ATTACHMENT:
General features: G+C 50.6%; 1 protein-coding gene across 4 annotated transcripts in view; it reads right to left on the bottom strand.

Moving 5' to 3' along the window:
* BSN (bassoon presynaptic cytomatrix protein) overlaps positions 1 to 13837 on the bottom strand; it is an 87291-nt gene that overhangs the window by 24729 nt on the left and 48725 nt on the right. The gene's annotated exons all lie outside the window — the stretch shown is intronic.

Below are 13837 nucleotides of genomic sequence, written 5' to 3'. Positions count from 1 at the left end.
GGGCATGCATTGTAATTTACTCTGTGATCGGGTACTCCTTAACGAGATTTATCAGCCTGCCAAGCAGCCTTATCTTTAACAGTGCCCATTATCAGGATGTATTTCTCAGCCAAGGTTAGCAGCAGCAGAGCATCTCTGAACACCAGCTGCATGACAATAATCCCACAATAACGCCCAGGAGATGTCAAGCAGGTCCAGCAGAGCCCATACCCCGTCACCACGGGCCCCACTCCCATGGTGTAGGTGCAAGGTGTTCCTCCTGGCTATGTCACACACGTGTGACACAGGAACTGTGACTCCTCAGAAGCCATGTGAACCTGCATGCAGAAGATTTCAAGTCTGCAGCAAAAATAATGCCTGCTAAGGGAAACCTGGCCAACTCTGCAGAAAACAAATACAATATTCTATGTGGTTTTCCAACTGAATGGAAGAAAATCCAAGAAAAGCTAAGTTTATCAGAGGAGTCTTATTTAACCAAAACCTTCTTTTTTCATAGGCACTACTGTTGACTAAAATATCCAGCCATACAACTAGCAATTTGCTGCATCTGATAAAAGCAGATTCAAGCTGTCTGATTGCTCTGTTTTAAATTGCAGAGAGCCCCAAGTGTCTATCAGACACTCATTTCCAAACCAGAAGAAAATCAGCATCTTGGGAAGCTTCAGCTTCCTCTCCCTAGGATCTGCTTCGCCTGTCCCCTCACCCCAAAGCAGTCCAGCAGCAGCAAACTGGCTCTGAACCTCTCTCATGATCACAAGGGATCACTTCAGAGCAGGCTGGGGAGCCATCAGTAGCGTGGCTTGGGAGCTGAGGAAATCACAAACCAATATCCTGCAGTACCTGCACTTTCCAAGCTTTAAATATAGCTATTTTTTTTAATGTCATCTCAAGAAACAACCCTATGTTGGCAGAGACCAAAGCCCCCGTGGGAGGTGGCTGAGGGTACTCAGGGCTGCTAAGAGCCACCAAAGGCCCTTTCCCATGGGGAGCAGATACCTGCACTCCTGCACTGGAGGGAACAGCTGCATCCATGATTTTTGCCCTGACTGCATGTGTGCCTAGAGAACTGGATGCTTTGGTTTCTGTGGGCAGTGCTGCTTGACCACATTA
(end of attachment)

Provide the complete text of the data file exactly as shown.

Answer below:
General features: G+C 50.6%; 1 protein-coding gene across 4 annotated transcripts in view; it reads right to left on the bottom strand.

Moving 5' to 3' along the window:
* BSN (bassoon presynaptic cytomatrix protein) overlaps positions 1 to 13837 on the bottom strand; it is an 87291-nt gene that overhangs the window by 24729 nt on the left and 48725 nt on the right. The gene's annotated exons all lie outside the window — the stretch shown is intronic.

Below are 13837 nucleotides of genomic sequence, written 5' to 3'. Positions count from 1 at the left end.
GGGCATGCATTGTAATTTACTCTGTGATCGGGTACTCCTTAACGAGATTTATCAGCCTGCCAAGCAGCCTTATCTTTAACAGTGCCCATTATCAGGATGTATTTCTCAGCCAAGGTTAGCAGCAGCAGAGCATCTCTGAACACCAGCTGCATGACAATAATCCCACAATAACGCCCAGGAGATGTCAAGCAGGTCCAGCAGAGCCCATACCCCGTCACCACGGGCCCCACTCCCATGGTGTAGGTGCAAGGTGTTCCTCCTGGCTATGTCACACACGTGTGACACAGGAACTGTGACTCCTCAGAAGCCATGTGAACCTGCATGCAGAAGATTTCAAGTCTGCAGCAAAAATAATGCCTGCTAAGGGAAACCTGGCCAACTCTGCAGAAAACAAATACAATATTCTATGTGGTTTTCCAACTGAATGGAAGAAAATCCAAGAAAAGCTAAGTTTATCAGAGGAGTCTTATTTAACCAAAACCTTCTTTTTTCATAGGCACTACTGTTGACTAAAATATCCAGCCATACAACTAGCAATTTGCTGCATCTGATAAAAGCAGATTCAAGCTGTCTGATTGCTCTGTTTTAAATTGCAGAGAGCCCCAAGTGTCTATCAGACACTCATTTCCAAACCAGAAGAAAATCAGCATCTTGGGAAGCTTCAGCTTCCTCTCCCTAGGATCTGCTTCGCCTGTCCCCTCACCCCAAAGCAGTCCAGCAGCAGCAAACTGGCTCTGAACCTCTCTCATGATCACAAGGGATCACTTCAGAGCAGGCTGGGGAGCCATCAGTAGCGTGGCTTGGGAGCTGAGGAAATCACAAACCAATATCCTGCAGTACCTGCACTTTCCAAGCTTTAAATATAGCTATTTTTTTTAATGTCATCTCAAGAAACAACCCTATGTTGGCAGAGACCAAAGCCCCCGTGGGAGGTGGCTGAGGGTACTCAGGGCTGCTAAGAGCCACCAAAGGCCCTTTCCCATGGGGAGCAGATACCTGCACTCCTGCACTGGAGGGAACAGCTGCATCCATGATTTTTGCCCTGACTGCATGTGTGCCTAGAGAACTGGATGCTTTGGTTTCTGTGGGCAGTGCTGCTTGACCACATTA